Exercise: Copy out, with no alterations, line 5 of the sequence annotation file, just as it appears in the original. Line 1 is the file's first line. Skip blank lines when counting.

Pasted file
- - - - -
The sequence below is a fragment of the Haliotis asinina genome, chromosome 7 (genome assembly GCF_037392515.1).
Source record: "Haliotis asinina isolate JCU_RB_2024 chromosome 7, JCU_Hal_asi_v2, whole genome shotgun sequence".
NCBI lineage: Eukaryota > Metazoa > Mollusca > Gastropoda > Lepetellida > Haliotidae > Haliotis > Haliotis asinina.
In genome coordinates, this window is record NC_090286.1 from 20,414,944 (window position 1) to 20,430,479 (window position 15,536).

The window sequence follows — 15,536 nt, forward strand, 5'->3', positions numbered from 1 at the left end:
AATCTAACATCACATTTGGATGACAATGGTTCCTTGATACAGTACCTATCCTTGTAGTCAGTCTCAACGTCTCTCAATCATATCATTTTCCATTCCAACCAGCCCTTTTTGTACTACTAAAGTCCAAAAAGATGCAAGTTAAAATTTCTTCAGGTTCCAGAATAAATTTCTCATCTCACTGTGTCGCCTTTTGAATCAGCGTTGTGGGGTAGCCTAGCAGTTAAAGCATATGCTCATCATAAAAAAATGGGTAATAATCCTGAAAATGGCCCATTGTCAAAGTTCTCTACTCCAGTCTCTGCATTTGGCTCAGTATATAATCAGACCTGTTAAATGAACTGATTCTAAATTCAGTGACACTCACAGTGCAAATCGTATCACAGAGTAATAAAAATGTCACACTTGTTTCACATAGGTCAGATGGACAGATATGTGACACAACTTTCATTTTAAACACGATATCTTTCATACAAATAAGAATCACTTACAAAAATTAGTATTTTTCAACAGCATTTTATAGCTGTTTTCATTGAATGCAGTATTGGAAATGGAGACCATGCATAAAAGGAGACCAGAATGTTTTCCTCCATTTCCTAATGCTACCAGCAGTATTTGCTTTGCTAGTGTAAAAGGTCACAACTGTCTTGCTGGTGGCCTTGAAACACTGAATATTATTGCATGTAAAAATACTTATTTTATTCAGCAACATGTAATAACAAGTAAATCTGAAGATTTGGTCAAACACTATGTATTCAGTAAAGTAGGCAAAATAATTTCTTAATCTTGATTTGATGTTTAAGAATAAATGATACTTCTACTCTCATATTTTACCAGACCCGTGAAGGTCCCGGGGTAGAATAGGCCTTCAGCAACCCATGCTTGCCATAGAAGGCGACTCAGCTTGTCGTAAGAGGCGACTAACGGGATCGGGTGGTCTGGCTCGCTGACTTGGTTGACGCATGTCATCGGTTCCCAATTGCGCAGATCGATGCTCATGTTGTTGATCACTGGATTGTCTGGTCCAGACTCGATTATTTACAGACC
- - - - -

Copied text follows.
The window sequence follows — 15,536 nt, forward strand, 5'->3', positions numbered from 1 at the left end: